Staff purge by Yugoslavian president could be sign of regime's weakness After Kosovo pullout, dismissals may signal beginning of the end

November 29, 1998|By NEW YORK TIMES NEWS SERVICE

BELGRADE, Yugoslavia -- In moves viewed here and by some in Washington as signs of weakness rather than strength, President Slobodan Milosevic of Yugoslavia has conducted an extraordinary purge of his innermost circle, dismissing the leaders of the army, the air force and the intelligence service, as well as one of his most trusted political commissars.

Few are brave enough to say how or when Milosevic, the strongman of Yugoslavia, will go. But many officials here and in Washington agree that the dismissals represent the beginning of the end.

The purge, conducted in the wake of Milosevic's agreement on Oct. 13 to pull troops out of Kosovo, culminated last week with the dismissal of Gen. Momcilo Perisic, the long-serving army chief of staff and an architect of the war in Bosnia.

In the last month Milosevic has been seen by former associates as increasingly insecure, even paranoid, as Kosovo drifts from his control, the enfeebled economy gets weaker, and he bows to the demands of his politically powerful wife, replacing his apparatchiks with hers.

"Deep in their minds they know that there will be social unrest and they want totally loyal people around them when it happens," Bratislav Grubacic, the editor of an English-language newsletter for diplomats and others in Belgrade, said of Milosevic and his wife, Mirjana Markovic. "He is closing the areas where he doesn't feel comfortable -- people in the state apparatus who might eventually become disloyal."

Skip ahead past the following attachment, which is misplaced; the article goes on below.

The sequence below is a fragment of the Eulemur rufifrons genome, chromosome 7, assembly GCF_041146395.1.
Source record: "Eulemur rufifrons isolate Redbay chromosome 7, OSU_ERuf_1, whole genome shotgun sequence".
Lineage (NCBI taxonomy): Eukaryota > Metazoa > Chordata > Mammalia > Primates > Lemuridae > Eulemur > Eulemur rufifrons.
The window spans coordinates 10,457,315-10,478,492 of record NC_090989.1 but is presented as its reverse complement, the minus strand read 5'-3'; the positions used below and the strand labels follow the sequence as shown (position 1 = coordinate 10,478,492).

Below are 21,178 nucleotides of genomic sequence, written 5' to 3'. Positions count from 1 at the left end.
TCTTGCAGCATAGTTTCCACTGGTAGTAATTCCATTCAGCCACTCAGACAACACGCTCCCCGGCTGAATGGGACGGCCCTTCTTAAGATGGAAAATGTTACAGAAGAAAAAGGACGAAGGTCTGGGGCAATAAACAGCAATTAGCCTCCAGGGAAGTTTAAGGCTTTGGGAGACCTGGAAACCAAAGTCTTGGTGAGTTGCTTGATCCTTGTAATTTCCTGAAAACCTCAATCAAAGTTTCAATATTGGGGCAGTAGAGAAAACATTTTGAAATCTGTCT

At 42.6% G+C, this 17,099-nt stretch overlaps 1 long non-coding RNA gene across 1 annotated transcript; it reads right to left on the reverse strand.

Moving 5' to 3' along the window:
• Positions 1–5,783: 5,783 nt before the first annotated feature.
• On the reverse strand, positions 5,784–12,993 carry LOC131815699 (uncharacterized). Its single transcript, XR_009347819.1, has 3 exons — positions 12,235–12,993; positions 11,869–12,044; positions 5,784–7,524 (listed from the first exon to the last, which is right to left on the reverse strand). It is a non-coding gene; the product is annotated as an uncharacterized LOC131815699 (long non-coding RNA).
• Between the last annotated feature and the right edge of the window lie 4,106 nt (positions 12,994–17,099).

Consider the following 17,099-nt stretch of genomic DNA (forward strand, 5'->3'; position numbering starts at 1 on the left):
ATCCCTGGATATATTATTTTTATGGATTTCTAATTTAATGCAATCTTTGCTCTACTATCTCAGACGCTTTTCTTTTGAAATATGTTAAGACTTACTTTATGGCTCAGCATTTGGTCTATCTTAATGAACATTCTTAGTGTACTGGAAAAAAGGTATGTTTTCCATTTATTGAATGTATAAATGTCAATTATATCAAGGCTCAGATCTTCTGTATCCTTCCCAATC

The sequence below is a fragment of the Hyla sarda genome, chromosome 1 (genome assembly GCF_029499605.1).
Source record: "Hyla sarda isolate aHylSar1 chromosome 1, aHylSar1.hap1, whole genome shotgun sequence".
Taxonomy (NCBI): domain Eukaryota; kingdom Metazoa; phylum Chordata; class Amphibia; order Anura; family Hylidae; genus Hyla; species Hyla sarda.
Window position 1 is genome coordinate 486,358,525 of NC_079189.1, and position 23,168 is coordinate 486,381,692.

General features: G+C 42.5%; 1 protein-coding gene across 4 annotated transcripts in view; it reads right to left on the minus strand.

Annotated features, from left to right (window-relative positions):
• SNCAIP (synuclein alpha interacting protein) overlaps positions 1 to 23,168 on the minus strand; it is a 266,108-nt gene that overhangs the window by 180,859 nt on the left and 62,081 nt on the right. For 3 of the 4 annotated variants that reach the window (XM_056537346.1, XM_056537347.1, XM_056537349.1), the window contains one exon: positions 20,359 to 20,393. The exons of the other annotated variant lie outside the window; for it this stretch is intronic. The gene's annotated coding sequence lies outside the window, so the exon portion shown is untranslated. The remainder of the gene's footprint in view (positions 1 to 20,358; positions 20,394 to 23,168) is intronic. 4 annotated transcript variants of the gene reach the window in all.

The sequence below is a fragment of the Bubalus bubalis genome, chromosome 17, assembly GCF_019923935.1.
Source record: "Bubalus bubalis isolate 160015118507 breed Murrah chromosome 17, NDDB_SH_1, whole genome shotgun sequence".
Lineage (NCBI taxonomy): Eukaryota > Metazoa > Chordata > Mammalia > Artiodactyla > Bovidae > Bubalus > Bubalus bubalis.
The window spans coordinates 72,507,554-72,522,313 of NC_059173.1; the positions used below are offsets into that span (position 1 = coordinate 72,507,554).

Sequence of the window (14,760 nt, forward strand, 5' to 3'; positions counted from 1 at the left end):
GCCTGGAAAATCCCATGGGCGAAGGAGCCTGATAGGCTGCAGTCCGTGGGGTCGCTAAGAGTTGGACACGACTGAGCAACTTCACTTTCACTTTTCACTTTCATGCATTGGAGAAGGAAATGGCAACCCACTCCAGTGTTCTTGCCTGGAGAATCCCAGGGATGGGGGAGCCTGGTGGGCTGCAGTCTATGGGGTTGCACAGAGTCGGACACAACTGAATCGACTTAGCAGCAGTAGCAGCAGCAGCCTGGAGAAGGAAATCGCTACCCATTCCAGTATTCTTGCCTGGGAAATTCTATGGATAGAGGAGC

A Washington official who has followed Yugoslavia for more than a decade said: "The regime is brittle. It will crack. It will break."

The dismissals have inspired open talk here of the resemblance between the ruling court of Milosevic, his wife and their two wealthy children, Marko and Marija, and that of the Ceaucescu family in Romania, which was dominated by a husband-and-wife team and collapsed in a bloody downfall in 1989.

The fall of Milosevic would have important consequences for the United States.

Milosevic has been treated by the Clinton administration as an important keeper of the peace in Bosnia, where U.S. troops are based, and as a negotiating partner over the future of Kosovo, where the ethnic Albanian majority is seeking independence.

Milosevic rules from behind closed doors, rarely appearing in public and almost never granting interviews, even to Yugoslav state news media, which he controls. No official explanation of the recent dismissals has been issued.

The purges began shortly after the departure from Belgrade of the U.S. envoy, Richard Holbrooke, who persuaded Milosevic to agree to international observers in Kosovo, and were preceded by the closing of independent newspapers and academic dismissals at Belgrade University.

The removal of Perisic on Tuesday was perhaps the least surprising, after he publicly criticized Milosevic last month for allowing what is left of Yugoslavia to become a pariah state. Yugoslavia now consists of two republics: dominant Serbia and smaller Montenegro.

Perisic, who led the Yugoslav National Army during the atrocities in Bosnia, was reported to have opposed the use of his soldiers against ethnic Albanian civilians in Kosovo during the summer offensive there. His skepticism apparently infuriated Markovic.

The agreement on Kosovo between Yugoslavia and NATO was signed by Perisic, thus forcing Milosevic to wait a decent interval before getting rid of him. What was surprising was Perisic's decision to fight back.

On Thursday night the general taunted Milosevic with a statement saying he had been dismissed illegally and hinting that he was prepared to lead Yugoslavia down a different path.

Pub Date: 11/29/98

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